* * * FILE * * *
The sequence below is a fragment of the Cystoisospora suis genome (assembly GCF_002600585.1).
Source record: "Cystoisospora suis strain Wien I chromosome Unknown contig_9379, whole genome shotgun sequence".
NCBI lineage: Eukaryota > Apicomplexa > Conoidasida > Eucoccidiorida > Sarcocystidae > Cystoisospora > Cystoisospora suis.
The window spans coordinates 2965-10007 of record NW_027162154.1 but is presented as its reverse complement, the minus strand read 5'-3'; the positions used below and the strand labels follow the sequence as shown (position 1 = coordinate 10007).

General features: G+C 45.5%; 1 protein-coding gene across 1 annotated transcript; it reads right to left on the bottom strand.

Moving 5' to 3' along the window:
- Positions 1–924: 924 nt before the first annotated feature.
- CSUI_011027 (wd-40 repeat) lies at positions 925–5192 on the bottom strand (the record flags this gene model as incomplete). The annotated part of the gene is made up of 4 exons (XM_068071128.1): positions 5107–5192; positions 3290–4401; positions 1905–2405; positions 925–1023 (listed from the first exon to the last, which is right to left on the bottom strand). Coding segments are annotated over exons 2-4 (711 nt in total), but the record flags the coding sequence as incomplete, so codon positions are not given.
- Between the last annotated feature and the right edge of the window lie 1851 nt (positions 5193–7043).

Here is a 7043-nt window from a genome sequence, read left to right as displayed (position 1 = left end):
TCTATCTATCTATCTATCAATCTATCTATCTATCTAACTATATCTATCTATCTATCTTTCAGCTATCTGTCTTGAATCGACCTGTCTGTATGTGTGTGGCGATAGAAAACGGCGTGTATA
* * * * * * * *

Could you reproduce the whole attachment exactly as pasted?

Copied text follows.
The sequence below is a fragment of the Cystoisospora suis genome (assembly GCF_002600585.1).
Source record: "Cystoisospora suis strain Wien I chromosome Unknown contig_9379, whole genome shotgun sequence".
NCBI lineage: Eukaryota > Apicomplexa > Conoidasida > Eucoccidiorida > Sarcocystidae > Cystoisospora > Cystoisospora suis.
The window spans coordinates 2965-10007 of record NW_027162154.1 but is presented as its reverse complement, the minus strand read 5'-3'; the positions used below and the strand labels follow the sequence as shown (position 1 = coordinate 10007).

General features: G+C 45.5%; 1 protein-coding gene across 1 annotated transcript; it reads right to left on the bottom strand.

Moving 5' to 3' along the window:
- Positions 1–924: 924 nt before the first annotated feature.
- CSUI_011027 (wd-40 repeat) lies at positions 925–5192 on the bottom strand (the record flags this gene model as incomplete). The annotated part of the gene is made up of 4 exons (XM_068071128.1): positions 5107–5192; positions 3290–4401; positions 1905–2405; positions 925–1023 (listed from the first exon to the last, which is right to left on the bottom strand). Coding segments are annotated over exons 2-4 (711 nt in total), but the record flags the coding sequence as incomplete, so codon positions are not given.
- Between the last annotated feature and the right edge of the window lie 1851 nt (positions 5193–7043).

Here is a 7043-nt window from a genome sequence, read left to right as displayed (position 1 = left end):
TCTATCTATCTATCTATCAATCTATCTATCTATCTAACTATATCTATCTATCTATCTTTCAGCTATCTGTCTTGAATCGACCTGTCTGTATGTGTGTGGCGATAGAAAACGGCGTGTATA